Small businesses should be given more favourable tax treatment to encourage more to use a research and development (R&D) tax incentive, says a task team in South Africa.
The task team, which was set up by Minister of Science and Technology Naledi Pandor (pictured above) in October last year to look at ways of improving the R&D tax incentive. The task team's report was released to the public last month.
SME tax credit
The task team said the Department of Science and Technology should look into offering small businesses that apply for the R&D tax incentive (which has been in existence since 2006), a refundable tax credit (which unlike a non-refundable tax credit, is able to reduce a company's tax balance beyond zero).
The task team said a number of countries provide special treatment to SMEs investing in R&D. It said Australia, France, Canada, Singapore and the UK recognise the limited cash flows and tax liabilities of SMEs and thus allow SMEs a refundable tax credit, while only offering large companies a non-refundable or carry-over tax credit.
The report however says although it appears that the support provided to SMEs in South Africa is low, results from cross-country comparisons should be interpreted with care.
SMEs are taxed under a special regime in South Africa, using graduated rates and additional support is also provided to SMEs via direct instruments such as grants (such as the Support Programme for Industrial Innovation) provided by other government departments.
Review pre-approval system
In addition the task team has recommended that the department look at changing the system of approval of projects as the current pre-approval process has led to bureaucratic delays and put off smaller businesses from applying to the incentive (see this earlier post).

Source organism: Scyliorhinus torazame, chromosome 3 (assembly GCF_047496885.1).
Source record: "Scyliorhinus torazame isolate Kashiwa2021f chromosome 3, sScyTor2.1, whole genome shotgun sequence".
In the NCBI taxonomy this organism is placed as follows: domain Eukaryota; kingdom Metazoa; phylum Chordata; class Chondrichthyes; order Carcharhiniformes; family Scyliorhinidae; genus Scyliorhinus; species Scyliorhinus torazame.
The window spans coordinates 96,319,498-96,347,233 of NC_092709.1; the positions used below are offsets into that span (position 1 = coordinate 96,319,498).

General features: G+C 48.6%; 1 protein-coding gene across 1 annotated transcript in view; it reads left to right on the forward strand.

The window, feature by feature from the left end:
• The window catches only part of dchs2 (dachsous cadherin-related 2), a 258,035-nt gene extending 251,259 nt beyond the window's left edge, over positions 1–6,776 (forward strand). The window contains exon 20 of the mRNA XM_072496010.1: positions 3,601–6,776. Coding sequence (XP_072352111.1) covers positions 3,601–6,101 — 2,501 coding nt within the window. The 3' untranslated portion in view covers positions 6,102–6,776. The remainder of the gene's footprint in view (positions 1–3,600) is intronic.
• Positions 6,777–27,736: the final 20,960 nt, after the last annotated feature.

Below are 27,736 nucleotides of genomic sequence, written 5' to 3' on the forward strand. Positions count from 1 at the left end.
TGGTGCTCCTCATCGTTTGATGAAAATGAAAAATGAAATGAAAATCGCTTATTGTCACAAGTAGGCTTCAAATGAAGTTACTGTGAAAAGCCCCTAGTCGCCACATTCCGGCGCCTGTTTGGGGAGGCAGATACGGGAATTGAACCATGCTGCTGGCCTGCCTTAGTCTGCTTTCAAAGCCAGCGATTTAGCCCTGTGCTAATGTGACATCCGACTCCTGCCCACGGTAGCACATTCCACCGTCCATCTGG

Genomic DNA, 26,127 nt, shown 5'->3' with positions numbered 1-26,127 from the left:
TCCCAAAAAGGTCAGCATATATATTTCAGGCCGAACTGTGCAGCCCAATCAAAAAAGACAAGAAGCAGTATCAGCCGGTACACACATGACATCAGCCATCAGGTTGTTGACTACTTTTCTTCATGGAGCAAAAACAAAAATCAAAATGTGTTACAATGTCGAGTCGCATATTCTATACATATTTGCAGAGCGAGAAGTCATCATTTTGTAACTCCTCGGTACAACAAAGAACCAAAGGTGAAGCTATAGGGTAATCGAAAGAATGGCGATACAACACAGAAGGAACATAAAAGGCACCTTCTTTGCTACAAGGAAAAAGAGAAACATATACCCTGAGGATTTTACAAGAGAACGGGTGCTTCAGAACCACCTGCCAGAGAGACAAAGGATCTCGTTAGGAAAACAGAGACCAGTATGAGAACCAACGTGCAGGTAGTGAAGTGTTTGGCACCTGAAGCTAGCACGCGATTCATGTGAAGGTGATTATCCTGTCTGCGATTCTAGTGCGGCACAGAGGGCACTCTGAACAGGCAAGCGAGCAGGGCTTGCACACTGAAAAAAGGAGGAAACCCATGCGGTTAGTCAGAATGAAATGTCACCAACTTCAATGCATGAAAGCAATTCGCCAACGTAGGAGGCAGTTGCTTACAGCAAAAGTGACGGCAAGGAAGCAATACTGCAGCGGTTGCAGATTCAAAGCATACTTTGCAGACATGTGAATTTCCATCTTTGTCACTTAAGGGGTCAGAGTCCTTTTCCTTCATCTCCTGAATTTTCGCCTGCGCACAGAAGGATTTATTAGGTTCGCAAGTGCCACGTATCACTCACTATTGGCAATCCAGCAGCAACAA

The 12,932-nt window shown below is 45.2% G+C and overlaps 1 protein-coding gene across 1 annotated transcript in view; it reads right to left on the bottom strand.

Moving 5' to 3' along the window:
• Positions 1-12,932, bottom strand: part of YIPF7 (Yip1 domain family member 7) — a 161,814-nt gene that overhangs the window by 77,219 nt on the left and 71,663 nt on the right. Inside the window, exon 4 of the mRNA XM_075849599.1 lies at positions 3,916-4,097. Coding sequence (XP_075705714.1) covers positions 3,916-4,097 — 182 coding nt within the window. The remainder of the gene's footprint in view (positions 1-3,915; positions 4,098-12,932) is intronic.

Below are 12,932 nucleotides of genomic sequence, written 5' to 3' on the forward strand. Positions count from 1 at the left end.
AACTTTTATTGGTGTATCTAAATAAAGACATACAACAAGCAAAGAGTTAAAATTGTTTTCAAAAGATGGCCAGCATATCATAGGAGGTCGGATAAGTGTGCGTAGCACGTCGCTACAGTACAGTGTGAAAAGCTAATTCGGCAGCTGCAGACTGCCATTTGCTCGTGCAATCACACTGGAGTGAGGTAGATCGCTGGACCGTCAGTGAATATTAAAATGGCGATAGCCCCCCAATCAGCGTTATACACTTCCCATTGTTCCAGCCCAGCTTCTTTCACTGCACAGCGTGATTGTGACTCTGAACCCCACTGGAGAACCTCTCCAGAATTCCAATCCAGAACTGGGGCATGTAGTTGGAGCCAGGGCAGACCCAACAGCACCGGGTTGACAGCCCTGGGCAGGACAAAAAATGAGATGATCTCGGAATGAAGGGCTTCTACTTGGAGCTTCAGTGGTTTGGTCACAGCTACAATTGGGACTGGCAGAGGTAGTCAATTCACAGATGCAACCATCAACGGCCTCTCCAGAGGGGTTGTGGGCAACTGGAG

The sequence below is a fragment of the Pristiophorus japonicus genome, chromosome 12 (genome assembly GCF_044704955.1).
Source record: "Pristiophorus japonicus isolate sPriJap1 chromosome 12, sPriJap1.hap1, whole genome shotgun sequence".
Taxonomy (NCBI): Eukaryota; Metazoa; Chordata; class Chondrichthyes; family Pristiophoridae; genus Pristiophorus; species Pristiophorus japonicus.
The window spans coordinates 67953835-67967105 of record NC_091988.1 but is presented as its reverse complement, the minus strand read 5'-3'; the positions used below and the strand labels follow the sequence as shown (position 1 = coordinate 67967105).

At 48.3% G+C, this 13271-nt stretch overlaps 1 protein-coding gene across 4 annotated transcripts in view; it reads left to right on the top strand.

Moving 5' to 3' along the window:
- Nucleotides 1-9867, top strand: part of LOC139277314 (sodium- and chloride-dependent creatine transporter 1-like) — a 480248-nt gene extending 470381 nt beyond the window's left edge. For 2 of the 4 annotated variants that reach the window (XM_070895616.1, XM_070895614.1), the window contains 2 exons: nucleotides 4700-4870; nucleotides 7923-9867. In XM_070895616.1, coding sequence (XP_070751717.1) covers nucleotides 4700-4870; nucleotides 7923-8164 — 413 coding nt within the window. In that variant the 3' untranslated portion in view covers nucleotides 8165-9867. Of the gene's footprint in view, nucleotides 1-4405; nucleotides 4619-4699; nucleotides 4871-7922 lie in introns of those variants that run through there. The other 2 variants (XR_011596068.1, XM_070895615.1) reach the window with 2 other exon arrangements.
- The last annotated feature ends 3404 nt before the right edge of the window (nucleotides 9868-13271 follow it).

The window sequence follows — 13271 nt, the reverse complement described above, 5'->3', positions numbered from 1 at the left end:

The tax team said in its report that R&D tax deductions peaked at R1.2 billion in 2010/11, but decreased by 70% in 2012/13, and 38% in 2013/14 over 2010/2011. This, while the number of applicants in the programme declined from a peak of 305 applications in October 2012 to 221 in 2014/15.
It attributed the decrease to administrative delays and backlogs associated with the department moving from a retrospective system to a pre-approval system in October 2012.
In the past companies simply went ahead with research and applied for to write off the costs it spent on these. Under the pre-approval system a company had to first seek approval on whether a tax deduction could be claimed before proceeding with any research.
In 2015, 28 of the 34 OECD members had preferential tax treatment to R&D spending businesses. Most of these use the retrospective system.
The task team has recommended that the department immediately simplify and improve administrative processes and that it review the pre-approval system with the possibility of returning to a more refined retrospective method.
When it comes to the total direct and indirect government funding of businesses to carry out R&D as a percentage of GDP, the report says South Africa, with a contribution 0.05%, is among the bottom countries. South Korea and Russia, with figures above 0.4% top the list.
Fixing the R&D tax incentive so that it attracts more SMEs will therefore be crucial.
Timm is a South African who writes on small business. Click here to sign up for the monthly Small Business Insight newsletter.
Stephen Timm is a